- Life expectancy: Varies depending on species kept
- Tank requirements: Tank size will vary, depending on number and type of species kept and your experience level.
- Water temperature: 76–83 degrees F
- Water pH:8–8.5 (8.1–8.3 preferred)
- Lighting: Typically require strong lighting, some soft corals require less intensive levels
- Diet: It can vary depending on the species kept; food examples include phytoplankton, rotifers, krill, etc.
Jellyfish are incredible creatures to watch. And while jellyfish husbandry is still relatively new; hobbyists successfully keep them.The most commonly kept jellyfish are moon jellies and blue blubber jellies—there are other species currently available. Most other jellyfish are very difficult to keep in captivity in a home environment. All jellyfish require a specific type of tank that provides a circular water flow, has little to no suction (so they aren’t sucked into the filter) and does not produce air bubbles (i.e., no aeration). Fortunately, there are jellyfish tank kits that meet all of these requirements.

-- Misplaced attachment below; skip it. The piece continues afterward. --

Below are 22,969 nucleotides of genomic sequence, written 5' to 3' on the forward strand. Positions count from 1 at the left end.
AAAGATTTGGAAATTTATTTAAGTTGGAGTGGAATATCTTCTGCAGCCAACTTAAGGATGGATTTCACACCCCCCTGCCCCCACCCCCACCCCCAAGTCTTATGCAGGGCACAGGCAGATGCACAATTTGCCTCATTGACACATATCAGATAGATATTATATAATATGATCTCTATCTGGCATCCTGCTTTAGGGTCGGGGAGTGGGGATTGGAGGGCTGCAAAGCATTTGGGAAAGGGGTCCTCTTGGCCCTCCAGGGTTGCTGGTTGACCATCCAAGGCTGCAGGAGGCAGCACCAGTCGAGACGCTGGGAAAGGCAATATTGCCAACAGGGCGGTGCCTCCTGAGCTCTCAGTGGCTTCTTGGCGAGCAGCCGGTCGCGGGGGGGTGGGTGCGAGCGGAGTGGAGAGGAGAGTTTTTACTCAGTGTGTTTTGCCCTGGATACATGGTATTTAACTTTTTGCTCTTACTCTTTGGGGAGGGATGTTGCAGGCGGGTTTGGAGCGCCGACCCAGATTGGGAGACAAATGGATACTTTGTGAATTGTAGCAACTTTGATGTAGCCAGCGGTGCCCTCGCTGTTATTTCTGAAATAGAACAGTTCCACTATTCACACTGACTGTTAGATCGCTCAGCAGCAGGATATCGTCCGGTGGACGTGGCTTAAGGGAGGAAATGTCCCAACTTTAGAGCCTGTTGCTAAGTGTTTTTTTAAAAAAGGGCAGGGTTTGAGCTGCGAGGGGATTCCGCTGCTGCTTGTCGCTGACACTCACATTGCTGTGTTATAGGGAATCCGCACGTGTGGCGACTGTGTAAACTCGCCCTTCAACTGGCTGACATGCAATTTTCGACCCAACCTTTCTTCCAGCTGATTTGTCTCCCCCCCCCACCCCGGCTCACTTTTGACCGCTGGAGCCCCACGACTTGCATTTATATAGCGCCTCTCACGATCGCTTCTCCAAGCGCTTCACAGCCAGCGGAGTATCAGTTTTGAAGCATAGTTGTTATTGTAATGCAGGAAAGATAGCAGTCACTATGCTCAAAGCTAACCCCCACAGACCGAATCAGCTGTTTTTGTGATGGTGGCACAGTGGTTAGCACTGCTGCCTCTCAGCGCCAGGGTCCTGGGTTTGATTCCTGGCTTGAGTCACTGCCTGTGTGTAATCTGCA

- Care level: Advanced
- Life expectancy: 2–3 years
- Tank requirements: Sizes vary, but requires a specialty tank that provides circular water flow
- Lighting: no specific requirements, but actinic blue lighting is frequently used to illuminate the jellyfish.
- Water temperature: 66–76 degrees F
- Water pH:6–8.5 (8.0 to 8.2 for moon jellies)
- Diet: plankton, brine shrimp, jellyfish-specific commercially prepared foods
About the Author: Stacy Mantle is a fulltime freelance writer, bestselling author and founder of PetsWeekly.com. She resides in the deserts of the Southwest with a few dogs, several cats and a very understanding husband.